SAN FRANCISCO (CBS SF) – A jury on Wednesday found Edwin Ramos guilty of three counts of first-degree murder for the fatal shooting of a father and his two sons in San Francisco in 2008 but deadlocked on whether he actually fired the shots.
Ramos, 25, an alleged MS-13 gang member, was accused of killing Anthony Bologna, 48, and his sons Michael, 20, and Matthew, 16, on June 22, 2008, near Congdon and Maynard streets in the city’s Excelsior District.
Following a trial in San Francisco Superior Court that started in January, the jury deliberated for a week before returning with a verdict Wednesday afternoon.
Ramos was found guilty of the three counts of first-degree murder with special circumstances including gang enhancements, that there were multiple murders, and that the murders were willful and premeditated.
He was also convicted of attempted murder because another son, Andrew Bologna, was in the family’s car but escaped injury in the shooting. Andrew testified during the trial that Ramos was the shooter and the only person he saw in the car.
However, the jury deadlocked on whether Ramos was the one who actually fired the shots. He had testified during the trial that he was driving his car from which another man, Wilfredo “Flaco” Reyes, shot the Bolognas.
KCBS’ Chris Filippi Reports:
The jury also deadlocked on a count of conspiracy to commit murder. Those counts were dismissed by the prosecution.
As the verdict was read, Danielle Bologna, the wife and mother of the victims, sobbed audibly and pointed to pictures of her slain family members that she had placed on the bulletproof glass separating the courtroom from the public seating area.
Bologna spoke to reporters following the verdict, expressing her gratitude for the resolution to the case.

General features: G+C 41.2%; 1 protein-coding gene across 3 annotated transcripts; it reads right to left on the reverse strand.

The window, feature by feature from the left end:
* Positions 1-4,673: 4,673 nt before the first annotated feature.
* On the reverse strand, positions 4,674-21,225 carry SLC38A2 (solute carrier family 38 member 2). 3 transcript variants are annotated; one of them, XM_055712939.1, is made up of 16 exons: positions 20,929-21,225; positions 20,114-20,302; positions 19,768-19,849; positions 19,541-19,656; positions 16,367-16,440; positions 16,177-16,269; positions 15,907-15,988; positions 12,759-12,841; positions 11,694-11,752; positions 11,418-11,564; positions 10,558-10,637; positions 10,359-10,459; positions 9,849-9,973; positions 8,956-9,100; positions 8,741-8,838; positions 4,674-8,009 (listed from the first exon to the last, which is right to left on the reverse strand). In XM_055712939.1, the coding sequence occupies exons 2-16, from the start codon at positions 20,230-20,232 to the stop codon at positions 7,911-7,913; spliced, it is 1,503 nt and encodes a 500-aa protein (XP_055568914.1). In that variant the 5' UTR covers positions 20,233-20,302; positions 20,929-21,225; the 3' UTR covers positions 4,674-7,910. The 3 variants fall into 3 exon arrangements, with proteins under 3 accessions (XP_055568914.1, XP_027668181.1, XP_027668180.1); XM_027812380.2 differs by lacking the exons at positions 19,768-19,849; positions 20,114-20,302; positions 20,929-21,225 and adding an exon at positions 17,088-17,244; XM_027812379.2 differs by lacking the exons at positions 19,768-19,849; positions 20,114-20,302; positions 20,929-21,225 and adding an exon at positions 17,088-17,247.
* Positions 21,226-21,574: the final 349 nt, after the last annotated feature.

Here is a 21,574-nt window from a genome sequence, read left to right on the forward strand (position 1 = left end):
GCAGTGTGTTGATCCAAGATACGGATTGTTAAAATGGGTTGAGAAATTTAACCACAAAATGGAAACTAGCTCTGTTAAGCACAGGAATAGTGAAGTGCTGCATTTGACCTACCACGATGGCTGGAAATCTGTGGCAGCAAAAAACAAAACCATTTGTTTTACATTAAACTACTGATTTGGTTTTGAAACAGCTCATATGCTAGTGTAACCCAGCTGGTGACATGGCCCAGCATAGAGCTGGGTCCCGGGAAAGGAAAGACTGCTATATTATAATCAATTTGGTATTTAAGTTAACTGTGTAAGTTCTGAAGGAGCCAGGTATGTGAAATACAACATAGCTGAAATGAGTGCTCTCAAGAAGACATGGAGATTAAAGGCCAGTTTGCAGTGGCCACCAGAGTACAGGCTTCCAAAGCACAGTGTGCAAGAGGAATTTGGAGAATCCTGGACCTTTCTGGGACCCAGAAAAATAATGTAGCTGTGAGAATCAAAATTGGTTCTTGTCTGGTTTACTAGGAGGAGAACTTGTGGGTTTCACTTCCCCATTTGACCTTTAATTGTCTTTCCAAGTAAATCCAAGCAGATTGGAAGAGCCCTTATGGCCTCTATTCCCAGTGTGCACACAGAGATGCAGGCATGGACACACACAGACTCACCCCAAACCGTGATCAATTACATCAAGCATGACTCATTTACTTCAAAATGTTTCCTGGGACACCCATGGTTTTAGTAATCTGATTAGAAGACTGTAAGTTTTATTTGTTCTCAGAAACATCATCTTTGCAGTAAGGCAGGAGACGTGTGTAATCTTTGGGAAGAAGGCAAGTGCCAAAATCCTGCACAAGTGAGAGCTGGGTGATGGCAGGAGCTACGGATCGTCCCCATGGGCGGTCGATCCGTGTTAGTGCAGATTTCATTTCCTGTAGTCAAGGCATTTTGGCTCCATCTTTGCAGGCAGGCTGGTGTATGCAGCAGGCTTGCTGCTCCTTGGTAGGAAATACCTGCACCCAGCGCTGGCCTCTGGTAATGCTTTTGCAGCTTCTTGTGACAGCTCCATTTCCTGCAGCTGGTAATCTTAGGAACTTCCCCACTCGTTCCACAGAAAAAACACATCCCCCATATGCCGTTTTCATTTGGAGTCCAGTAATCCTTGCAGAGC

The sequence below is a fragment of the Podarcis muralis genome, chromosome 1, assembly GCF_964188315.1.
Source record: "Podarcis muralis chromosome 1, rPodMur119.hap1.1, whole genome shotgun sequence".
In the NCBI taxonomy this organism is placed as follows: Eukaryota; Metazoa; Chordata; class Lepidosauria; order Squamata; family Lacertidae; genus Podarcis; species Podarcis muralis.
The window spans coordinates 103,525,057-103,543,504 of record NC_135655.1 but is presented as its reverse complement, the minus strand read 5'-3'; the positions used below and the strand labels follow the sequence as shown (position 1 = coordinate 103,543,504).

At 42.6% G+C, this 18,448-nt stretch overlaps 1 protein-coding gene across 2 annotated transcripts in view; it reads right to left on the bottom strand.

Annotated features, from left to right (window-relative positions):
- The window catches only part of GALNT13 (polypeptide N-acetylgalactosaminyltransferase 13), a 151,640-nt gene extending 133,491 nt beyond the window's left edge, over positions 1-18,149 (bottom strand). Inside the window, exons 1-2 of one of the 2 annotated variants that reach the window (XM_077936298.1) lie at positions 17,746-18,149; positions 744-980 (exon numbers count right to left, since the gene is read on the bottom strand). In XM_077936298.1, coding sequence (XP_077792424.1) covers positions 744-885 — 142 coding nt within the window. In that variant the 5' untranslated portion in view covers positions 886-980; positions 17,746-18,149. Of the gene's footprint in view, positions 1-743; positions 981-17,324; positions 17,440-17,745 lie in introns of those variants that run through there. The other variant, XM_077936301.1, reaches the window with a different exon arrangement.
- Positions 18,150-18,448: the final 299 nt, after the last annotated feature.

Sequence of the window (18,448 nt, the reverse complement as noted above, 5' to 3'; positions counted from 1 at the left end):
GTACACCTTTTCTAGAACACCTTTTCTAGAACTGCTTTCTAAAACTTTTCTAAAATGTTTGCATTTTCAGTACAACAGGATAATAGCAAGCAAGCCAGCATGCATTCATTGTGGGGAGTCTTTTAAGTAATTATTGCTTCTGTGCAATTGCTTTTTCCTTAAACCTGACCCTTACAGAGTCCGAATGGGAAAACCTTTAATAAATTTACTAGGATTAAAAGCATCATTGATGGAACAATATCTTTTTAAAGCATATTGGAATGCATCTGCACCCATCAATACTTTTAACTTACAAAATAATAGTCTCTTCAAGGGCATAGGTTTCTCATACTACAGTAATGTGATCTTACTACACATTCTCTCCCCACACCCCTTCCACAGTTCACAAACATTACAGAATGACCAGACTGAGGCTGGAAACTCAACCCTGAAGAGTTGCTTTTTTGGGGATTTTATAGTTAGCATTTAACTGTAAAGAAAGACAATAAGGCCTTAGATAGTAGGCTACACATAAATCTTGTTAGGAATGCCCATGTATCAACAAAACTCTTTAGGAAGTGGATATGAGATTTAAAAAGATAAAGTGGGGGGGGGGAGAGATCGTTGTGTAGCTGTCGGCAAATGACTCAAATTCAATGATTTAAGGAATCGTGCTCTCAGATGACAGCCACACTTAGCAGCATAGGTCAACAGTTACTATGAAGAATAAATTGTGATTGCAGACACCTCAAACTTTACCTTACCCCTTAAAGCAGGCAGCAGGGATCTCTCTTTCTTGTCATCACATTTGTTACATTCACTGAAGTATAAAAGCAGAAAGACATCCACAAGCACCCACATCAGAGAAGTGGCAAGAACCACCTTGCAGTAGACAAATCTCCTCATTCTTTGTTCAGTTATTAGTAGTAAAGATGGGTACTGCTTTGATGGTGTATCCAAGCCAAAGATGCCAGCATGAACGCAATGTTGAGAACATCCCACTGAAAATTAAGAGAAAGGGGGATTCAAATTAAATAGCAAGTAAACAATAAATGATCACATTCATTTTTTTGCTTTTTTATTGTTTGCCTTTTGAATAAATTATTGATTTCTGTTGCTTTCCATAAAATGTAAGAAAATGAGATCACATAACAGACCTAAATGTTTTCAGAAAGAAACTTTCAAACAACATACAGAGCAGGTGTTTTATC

“I feel like a huge thing has been lifted off my shoulders,” she said. “I’m sure they’re up there dancing right now.”
She said of the pictures, “I needed them to be there because it was about them. It’s part of closure for us and a new beginning for our lives.”
Danielle remains in protective custody with Andrew Bologna and a daughter who is not being named to protect her safety.
Ramos initially remained stoic while the guilty pleas were read but began wiping his eyes with a tissue as each juror was polled about their decision on the verdict.
His attorney, Marla Zamora, released a statement following the verdict.
“We are surprised that the jury could not agree on whether Mr. Ramos actually fired the gun, yet chose to convict on first-degree murder,” Zamora said.
“Justice has not been delivered to the city of San Francisco nor the victims so long as the killer, Wilfredo Reyes, is still on the streets,” she said.
District Attorney George Gascon held a news conference following the verdict along with Assistant District Attorney Harry Dorfman, who prosecuted the case.
“Few cases have captivated the attention of so many people … in our community,” Gascon said.
“I believe we can all be relieved today that justice has been achieved,” he said.
Dorfman said, “This was a long, hard road, I have lived with this case for over three years … I’m grateful, I’m happy, I’m relieved.”
He said following the verdict, he discussed with the jury their deadlocking on whether Ramos was the one who fired the shots.
“They acknowledged they had plenty of discussion on the point … that they could not reach a unanimous agreement that he was the trigger man in the case,” he said.
“But the rest of their verdicts and the rest of their findings made crystal clear what they did understand, that this was a gang retaliation murder, planned and carried out with multiple victims.”
When the verdict was read, the courtroom was filled to capacity, mostly with family members and friends of the Bolognas, some of whom wore white shirts that said “FINALLY JUSTICE IS SERVED” on the front of them.
Lorraine Kennedy, the sister of Anthony Bologna and aunt to his sons, said, “This justice today will not bring my family back, but it helps a little.”
The deaths of the Bolognas gained national attention because of San Francisco’s sanctuary policy, which shielded undocumented juveniles suspected of crimes from being reported to federal immigration agents.
Ramos, who remained in the U.S. on an expired visa from El Salvador, was never reported to U.S. Immigration and Customs Enforcement officials despite multiple contacts with police as a juvenile.
Ramos is scheduled to return to court for sentencing on June 4. He faces a maximum sentence of life in prison without the possibility of parole.
(Copyright 2012 by CBS San Francisco and Bay City News Service. All Rights Reserved. This material may not be published, broadcast, rewritten, or redistributed.)